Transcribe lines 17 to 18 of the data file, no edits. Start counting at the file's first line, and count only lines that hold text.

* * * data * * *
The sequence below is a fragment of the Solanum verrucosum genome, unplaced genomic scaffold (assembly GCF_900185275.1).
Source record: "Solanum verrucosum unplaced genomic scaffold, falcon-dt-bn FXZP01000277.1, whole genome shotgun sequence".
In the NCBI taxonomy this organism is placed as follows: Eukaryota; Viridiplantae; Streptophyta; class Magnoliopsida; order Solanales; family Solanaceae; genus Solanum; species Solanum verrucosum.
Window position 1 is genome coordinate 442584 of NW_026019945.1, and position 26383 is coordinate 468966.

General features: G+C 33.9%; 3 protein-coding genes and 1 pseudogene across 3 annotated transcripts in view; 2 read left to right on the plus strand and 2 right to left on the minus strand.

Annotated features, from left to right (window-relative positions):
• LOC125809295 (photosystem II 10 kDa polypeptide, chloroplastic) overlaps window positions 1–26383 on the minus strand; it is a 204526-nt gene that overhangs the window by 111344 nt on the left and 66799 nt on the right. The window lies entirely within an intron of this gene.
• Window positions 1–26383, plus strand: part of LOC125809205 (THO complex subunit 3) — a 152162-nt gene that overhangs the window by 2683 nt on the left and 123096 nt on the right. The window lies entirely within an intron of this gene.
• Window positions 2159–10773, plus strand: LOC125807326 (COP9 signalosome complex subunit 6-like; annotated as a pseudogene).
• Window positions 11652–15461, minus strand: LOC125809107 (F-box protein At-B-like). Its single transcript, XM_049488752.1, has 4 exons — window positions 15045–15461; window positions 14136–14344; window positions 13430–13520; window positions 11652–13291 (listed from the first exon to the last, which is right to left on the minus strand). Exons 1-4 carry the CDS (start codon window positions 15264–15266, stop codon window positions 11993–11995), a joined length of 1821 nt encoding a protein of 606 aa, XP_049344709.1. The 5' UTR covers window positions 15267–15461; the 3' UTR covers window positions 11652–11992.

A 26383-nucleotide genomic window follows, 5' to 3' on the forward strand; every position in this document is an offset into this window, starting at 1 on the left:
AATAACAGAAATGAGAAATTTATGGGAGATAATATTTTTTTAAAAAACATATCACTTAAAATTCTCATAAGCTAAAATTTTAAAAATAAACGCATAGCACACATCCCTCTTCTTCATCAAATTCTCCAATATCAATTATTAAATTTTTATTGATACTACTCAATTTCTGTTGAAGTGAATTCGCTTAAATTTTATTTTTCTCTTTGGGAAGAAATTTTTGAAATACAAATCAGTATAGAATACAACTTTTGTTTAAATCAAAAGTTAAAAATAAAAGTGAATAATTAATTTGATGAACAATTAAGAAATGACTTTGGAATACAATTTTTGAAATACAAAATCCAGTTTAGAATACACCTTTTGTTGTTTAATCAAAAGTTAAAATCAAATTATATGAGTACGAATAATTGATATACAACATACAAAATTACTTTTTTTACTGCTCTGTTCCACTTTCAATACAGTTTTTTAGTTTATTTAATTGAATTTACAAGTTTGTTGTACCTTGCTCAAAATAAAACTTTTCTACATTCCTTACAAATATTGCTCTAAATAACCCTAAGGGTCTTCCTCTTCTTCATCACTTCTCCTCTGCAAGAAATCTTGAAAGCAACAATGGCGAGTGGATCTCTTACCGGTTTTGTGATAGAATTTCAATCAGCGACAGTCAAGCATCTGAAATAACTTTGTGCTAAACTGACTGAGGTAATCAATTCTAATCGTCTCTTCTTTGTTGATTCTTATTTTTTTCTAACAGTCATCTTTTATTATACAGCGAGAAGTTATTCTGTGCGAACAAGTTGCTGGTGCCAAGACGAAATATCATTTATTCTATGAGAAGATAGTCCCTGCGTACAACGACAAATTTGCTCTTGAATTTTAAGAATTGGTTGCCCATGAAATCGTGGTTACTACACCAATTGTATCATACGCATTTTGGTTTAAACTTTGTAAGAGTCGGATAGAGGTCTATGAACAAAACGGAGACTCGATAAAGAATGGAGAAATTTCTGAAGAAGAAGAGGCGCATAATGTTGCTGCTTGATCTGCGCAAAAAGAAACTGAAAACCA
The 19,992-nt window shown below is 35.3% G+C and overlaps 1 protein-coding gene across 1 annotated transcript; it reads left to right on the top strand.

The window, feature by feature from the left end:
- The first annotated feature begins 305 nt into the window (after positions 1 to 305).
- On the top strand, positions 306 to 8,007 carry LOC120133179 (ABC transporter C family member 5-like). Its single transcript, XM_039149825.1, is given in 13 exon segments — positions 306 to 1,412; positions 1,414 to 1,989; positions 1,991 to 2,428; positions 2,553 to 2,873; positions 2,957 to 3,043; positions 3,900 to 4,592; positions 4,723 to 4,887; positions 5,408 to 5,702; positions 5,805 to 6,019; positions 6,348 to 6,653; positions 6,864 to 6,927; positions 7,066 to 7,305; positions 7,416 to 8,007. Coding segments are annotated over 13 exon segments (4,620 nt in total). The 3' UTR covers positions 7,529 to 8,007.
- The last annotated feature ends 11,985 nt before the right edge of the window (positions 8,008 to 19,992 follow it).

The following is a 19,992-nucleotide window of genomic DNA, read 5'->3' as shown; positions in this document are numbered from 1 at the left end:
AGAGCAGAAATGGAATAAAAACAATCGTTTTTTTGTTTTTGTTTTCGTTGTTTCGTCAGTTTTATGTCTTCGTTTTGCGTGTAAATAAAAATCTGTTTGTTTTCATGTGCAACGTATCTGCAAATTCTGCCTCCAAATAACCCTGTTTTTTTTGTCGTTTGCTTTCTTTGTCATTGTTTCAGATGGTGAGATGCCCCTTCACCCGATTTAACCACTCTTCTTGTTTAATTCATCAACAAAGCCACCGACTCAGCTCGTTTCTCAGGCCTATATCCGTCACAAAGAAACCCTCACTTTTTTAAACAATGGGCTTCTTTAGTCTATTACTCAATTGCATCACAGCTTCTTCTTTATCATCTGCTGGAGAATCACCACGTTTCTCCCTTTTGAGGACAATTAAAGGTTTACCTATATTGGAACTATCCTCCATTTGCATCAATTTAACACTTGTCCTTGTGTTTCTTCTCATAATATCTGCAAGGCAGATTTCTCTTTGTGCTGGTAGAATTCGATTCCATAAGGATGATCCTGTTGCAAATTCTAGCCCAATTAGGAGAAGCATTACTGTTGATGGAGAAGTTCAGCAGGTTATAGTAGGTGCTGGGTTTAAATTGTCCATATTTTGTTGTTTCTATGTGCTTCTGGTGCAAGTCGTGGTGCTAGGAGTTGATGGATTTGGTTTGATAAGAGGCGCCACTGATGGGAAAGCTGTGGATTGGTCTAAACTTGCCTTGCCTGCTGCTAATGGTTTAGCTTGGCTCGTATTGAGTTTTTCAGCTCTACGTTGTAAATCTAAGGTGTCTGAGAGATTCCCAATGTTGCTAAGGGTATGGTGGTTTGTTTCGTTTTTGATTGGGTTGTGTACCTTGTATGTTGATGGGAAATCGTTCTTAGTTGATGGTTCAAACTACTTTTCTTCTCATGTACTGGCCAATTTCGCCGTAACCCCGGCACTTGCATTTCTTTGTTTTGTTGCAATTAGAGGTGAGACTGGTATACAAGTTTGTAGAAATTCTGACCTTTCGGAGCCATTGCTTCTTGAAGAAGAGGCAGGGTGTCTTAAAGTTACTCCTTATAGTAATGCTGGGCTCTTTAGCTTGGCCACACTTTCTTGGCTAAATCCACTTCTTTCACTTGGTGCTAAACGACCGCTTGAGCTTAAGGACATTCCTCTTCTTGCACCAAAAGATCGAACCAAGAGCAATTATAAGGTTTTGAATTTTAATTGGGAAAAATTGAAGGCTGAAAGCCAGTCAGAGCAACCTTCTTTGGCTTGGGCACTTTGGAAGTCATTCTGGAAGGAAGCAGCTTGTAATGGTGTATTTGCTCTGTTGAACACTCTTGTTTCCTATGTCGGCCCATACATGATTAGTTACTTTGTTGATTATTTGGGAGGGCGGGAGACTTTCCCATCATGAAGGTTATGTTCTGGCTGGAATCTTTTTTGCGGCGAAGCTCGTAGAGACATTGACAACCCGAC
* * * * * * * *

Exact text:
- The last annotated feature ends 11,985 nt before the right edge of the window (positions 8,008 to 19,992 follow it).

The following is a 19,992-nucleotide window of genomic DNA, read 5'->3' as shown; positions in this document are numbered from 1 at the left end: